The symptoms of rheumatic fever usually develop one to five weeks after a streptococcal throat infection.

In a majority of cases the disease will begin following a case of acute angina or pharyngitis. In other cases, patients will suffer from other focal infections such as dental granulomas or abscesses, otitis, paradontosis, sinusitis, or other diseases where Streptococcus is involved such as scarlet fever, etc.

Upon the streptococcal infection until the emergence of symptoms of rheumatic polyarthritis, a long latent period must pass, which usually lasts from one up until 4 weeks.

During this asymptomatic period, the patient will feel physically well, but there may be prodromal (warning) symptoms, such as general fatigue, pallor, sub-febrile (low-grade) fever, arthralgia or myalgia (pain in the joints or muscles), digestive problems (nausea, vomiting, diarrhea, etc).

When the disease begins, the symptoms include:

  1. High fever: 38-39 degrees

  1. A burning feeling in the throat

  1. Difficulty swallowing

  1. Redness of the pharynges and the tonsils, they may even contain purulent exudate

  1. Skin rash

  1. Enlargement of the submandibular lymph nodes

  1. Red splotches in the mouth cavity

  1. Headaches

  1. Nausea

  1. Vomiting

  1. Articular pain, which involves the pain jumping from joint to joint in quick succession

Articular rheumatism will not cause deformations, ankylosis, or infection of the articulation, but it will affect the heart, and cause myocarditis, endocarditis, and more rarely, pericarditis.
Heart damage constitutes the major risk, whereas articular changes will usually subside without medication.

When the heart is affected, the condition of the patient becomes worse, and the symptoms include:

  1. respiratory insufficiency (difficulties breathing) especially in children, especially at night

  1. chest pain

  1. tachycardia

  1. persistent coughing

  1. extreme fatigue

  1. stomach ache

  1. a state of general lethargy

  1. chorea minor which is mostly observed in young girls. These are small convulsive attacks, which appear epileptic and require specific medication.

The most common forms of rheumatic polyarthritis are not the severe cases which involve a high fever and especially pronounced articular symptoms. More often the disease presents in the form of febrile polyarthralgia.

The inaccurate assessment of these conditions, especially in children for whom the disease is most common, leads to a slower determination of diagnosis. This may be a mistake which can keep from preventing heart damage.

Common symptoms*

Common symptoms of rheumatic fever are described below.


Pain and swelling of the joints ( Arthritis ) is the most common symptom of rheumatic fever, affecting three out offour people.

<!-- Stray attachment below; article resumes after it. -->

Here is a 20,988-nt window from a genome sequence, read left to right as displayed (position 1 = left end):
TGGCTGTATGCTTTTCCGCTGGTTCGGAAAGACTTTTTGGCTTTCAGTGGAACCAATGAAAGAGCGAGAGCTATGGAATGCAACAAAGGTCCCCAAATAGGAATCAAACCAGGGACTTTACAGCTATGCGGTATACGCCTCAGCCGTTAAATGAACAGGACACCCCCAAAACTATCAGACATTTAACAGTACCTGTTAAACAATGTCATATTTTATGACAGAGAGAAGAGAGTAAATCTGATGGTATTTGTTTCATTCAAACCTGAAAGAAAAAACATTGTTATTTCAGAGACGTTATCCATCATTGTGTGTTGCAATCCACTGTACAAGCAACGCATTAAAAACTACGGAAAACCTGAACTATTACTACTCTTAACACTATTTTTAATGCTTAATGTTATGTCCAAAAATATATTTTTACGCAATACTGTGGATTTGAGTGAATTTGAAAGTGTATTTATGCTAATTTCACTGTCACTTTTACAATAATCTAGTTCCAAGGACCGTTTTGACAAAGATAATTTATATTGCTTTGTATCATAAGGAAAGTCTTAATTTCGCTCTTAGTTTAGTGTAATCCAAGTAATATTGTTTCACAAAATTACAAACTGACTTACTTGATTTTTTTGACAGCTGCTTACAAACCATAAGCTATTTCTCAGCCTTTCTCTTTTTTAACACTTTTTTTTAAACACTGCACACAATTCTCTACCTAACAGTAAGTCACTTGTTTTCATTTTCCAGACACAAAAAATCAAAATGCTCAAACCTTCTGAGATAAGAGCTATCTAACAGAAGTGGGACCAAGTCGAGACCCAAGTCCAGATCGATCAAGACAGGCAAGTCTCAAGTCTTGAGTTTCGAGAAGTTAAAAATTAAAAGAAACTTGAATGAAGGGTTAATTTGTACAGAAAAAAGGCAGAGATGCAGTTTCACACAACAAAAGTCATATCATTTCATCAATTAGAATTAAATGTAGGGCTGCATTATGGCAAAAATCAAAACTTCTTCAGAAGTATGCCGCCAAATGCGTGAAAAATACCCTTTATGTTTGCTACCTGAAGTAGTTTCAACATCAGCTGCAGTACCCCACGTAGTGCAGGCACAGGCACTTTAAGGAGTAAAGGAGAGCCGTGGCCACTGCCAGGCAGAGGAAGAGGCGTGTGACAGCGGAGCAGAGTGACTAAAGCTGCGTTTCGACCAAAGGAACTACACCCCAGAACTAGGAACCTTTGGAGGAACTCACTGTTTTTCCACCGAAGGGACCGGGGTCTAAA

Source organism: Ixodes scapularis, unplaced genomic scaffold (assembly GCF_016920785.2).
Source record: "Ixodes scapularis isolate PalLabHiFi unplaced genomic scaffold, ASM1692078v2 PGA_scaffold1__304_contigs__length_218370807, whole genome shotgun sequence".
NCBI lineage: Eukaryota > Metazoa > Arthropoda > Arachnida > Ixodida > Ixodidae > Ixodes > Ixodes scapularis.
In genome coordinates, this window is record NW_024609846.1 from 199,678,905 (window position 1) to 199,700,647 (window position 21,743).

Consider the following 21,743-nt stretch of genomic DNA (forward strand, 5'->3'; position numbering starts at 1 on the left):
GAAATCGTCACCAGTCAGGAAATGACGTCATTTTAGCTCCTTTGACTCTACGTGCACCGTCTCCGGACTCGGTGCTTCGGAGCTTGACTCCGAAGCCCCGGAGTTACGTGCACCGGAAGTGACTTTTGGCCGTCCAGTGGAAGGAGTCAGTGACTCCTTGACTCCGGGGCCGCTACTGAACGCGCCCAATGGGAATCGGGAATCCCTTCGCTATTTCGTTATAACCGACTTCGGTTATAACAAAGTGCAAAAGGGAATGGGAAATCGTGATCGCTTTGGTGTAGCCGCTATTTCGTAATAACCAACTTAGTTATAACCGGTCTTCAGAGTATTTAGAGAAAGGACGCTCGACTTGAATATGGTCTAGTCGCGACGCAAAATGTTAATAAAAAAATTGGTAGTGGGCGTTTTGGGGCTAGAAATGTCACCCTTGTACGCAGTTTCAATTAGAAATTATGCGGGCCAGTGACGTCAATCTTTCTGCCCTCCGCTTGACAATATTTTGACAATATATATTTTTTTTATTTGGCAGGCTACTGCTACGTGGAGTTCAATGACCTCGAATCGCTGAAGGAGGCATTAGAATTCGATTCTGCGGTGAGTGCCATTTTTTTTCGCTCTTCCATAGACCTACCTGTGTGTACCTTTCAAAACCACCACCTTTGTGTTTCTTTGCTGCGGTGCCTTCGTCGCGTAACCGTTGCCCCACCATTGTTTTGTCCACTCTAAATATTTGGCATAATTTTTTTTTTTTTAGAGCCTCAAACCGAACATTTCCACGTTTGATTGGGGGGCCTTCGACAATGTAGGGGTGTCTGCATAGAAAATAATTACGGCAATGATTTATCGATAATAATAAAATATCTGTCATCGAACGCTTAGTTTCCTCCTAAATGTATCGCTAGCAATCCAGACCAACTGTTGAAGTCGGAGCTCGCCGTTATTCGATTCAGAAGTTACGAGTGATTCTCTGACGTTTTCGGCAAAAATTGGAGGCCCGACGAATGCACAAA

The larger joints, such as the knees, ankles, elbows and wrists are usually affected, typically on both sides of the body. Several joints are usually affected at the same time.

The symptoms of arthritis should pass within four to six weeks as the inflammation settles, without causing any permanent damage.

Heart inflammation (carditis)

Inflammation of the heart (carditis) is another common and potentially serious symptom of rheumatic fever.

Carditis occurs in an estimated 30-60% of people with rheumatic fever and is more common in younger children.

As a result of the inflammation, the heart has difficulty pumping blood around the body, which can cause the following symptoms:

  • shortness of breath , particularly when you're physically active or when sleeping (it can often wake you up, gasping for breath)
  • persistent cough
  • rapid heartbeat (tachycardia)
  • feeling tired all the time
  • chest pain

Carditis can persist for several months, but it should improve over time.

Sydenham's chorea

Sydenham's chorea is a term that describes a collection of symptoms related to inflammation of the nerves. These symptoms are:

  • involuntary and uncontrollable jerking and twitching of the body most often, the hands and feet
  • difficulty with tasks requiring fine hand movements, such as writing
  • problems with balance
  • unusual emotional outbursts, such as crying or laughing for no apparent reason

Around in one in four children with rheumatic fever will develop Sydenham's chorea, but it is rare in adults.

Sydenham's chorea usually passes within a few months, although in some cases it can persist for up totwo years. It shouldn't cause any permanent damage to the nervous system.

Skin rash

Around 1 in 10 children with rheumatic fever will develop a skin rash, known as erythema marginatum. The rash is usually painless, non-itchy and spreads slowly over the child's body. It may only be noticeable in children with fair skin.

The rash usually comes and goes over the course of a few weeks or months, beforedisappearingaltogether.

It's rare for adults with rheumatic fever to develop a skin rash.

Less common symptoms*

Less common symptoms of rheumatic fever include:

  • subcutaneous skin nodulessmall painless bumps or lumps under the skin, usually found on the wrists, elbows and knees
  • a high temperature (fever) of39C (102F) or above
  • abdominal pain
  • nosebleeds
Medical Review: Diana Hysi, MD.
*Sections supplied by NHS Choices
Content supplied by the NHS Website

Medically Reviewed by a doctor on 28 Nov 2016